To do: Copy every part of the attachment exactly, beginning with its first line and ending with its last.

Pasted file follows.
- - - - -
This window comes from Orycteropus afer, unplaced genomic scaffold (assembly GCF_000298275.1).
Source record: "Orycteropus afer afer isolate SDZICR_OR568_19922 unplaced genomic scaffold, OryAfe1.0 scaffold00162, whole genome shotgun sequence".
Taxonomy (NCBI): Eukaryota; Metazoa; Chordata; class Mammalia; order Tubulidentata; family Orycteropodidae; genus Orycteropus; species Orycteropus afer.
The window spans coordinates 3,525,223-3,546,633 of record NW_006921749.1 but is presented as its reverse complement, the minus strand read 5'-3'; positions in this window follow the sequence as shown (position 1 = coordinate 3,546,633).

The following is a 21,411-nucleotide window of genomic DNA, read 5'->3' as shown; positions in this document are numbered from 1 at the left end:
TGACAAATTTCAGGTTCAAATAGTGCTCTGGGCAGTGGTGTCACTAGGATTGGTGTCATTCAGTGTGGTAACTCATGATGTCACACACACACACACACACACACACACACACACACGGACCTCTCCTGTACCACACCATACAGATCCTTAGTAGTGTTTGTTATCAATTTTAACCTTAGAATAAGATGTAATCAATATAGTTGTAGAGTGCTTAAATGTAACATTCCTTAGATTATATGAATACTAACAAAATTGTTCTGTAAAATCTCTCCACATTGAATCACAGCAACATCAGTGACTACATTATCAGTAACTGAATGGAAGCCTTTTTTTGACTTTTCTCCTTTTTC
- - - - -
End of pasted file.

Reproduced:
This window comes from Orycteropus afer, unplaced genomic scaffold (assembly GCF_000298275.1).
Source record: "Orycteropus afer afer isolate SDZICR_OR568_19922 unplaced genomic scaffold, OryAfe1.0 scaffold00162, whole genome shotgun sequence".
Taxonomy (NCBI): Eukaryota; Metazoa; Chordata; class Mammalia; order Tubulidentata; family Orycteropodidae; genus Orycteropus; species Orycteropus afer.
The window spans coordinates 3,525,223-3,546,633 of record NW_006921749.1 but is presented as its reverse complement, the minus strand read 5'-3'; positions in this window follow the sequence as shown (position 1 = coordinate 3,546,633).

The following is a 21,411-nucleotide window of genomic DNA, read 5'->3' as shown; positions in this document are numbered from 1 at the left end:
TGACAAATTTCAGGTTCAAATAGTGCTCTGGGCAGTGGTGTCACTAGGATTGGTGTCATTCAGTGTGGTAACTCATGATGTCACACACACACACACACACACACACACACACACACGGACCTCTCCTGTACCACACCATACAGATCCTTAGTAGTGTTTGTTATCAATTTTAACCTTAGAATAAGATGTAATCAATATAGTTGTAGAGTGCTTAAATGTAACATTCCTTAGATTATATGAATACTAACAAAATTGTTCTGTAAAATCTCTCCACATTGAATCACAGCAACATCAGTGACTACATTATCAGTAACTGAATGGAAGCCTTTTTTTGACTTTTCTCCTTTTTC